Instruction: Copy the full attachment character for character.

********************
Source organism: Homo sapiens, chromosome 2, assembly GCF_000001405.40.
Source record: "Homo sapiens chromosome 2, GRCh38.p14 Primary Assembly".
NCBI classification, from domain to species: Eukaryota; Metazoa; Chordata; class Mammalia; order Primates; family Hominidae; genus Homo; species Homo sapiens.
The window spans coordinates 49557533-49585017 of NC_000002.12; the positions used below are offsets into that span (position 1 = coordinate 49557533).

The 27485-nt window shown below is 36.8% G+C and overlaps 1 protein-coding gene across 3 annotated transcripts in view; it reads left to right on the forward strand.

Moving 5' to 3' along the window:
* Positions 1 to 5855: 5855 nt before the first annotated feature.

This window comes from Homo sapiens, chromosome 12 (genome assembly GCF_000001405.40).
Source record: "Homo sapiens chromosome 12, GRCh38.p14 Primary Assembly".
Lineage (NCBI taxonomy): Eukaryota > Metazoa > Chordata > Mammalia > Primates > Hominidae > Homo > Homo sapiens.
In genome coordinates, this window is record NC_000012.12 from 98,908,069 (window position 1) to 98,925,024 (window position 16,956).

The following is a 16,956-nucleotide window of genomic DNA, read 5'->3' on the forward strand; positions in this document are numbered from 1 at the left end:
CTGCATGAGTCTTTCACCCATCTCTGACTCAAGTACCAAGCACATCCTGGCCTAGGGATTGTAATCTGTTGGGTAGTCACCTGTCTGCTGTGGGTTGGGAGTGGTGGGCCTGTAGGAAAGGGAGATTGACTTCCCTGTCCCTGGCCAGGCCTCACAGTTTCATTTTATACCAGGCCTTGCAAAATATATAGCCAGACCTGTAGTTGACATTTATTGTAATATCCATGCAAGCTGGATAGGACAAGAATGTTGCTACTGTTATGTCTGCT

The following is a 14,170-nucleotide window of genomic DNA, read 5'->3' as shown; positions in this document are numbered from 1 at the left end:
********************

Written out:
Source organism: Homo sapiens, chromosome 2, assembly GCF_000001405.40.
Source record: "Homo sapiens chromosome 2, GRCh38.p14 Primary Assembly".
NCBI classification, from domain to species: Eukaryota; Metazoa; Chordata; class Mammalia; order Primates; family Hominidae; genus Homo; species Homo sapiens.
The window spans coordinates 49557533-49585017 of NC_000002.12; the positions used below are offsets into that span (position 1 = coordinate 49557533).

The 27485-nt window shown below is 36.8% G+C and overlaps 1 protein-coding gene across 3 annotated transcripts in view; it reads left to right on the forward strand.

Moving 5' to 3' along the window:
* Positions 1 to 5855: 5855 nt before the first annotated feature.

This window comes from Homo sapiens, chromosome 12 (genome assembly GCF_000001405.40).
Source record: "Homo sapiens chromosome 12, GRCh38.p14 Primary Assembly".
Lineage (NCBI taxonomy): Eukaryota > Metazoa > Chordata > Mammalia > Primates > Hominidae > Homo > Homo sapiens.
In genome coordinates, this window is record NC_000012.12 from 98,908,069 (window position 1) to 98,925,024 (window position 16,956).

The following is a 16,956-nucleotide window of genomic DNA, read 5'->3' on the forward strand; positions in this document are numbered from 1 at the left end:
CTGCATGAGTCTTTCACCCATCTCTGACTCAAGTACCAAGCACATCCTGGCCTAGGGATTGTAATCTGTTGGGTAGTCACCTGTCTGCTGTGGGTTGGGAGTGGTGGGCCTGTAGGAAAGGGAGATTGACTTCCCTGTCCCTGGCCAGGCCTCACAGTTTCATTTTATACCAGGCCTTGCAAAATATATAGCCAGACCTGTAGTTGACATTTATTGTAATATCCATGCAAGCTGGATAGGACAAGAATGTTGCTACTGTTATGTCTGCT

The following is a 14,170-nucleotide window of genomic DNA, read 5'->3' as shown; positions in this document are numbered from 1 at the left end: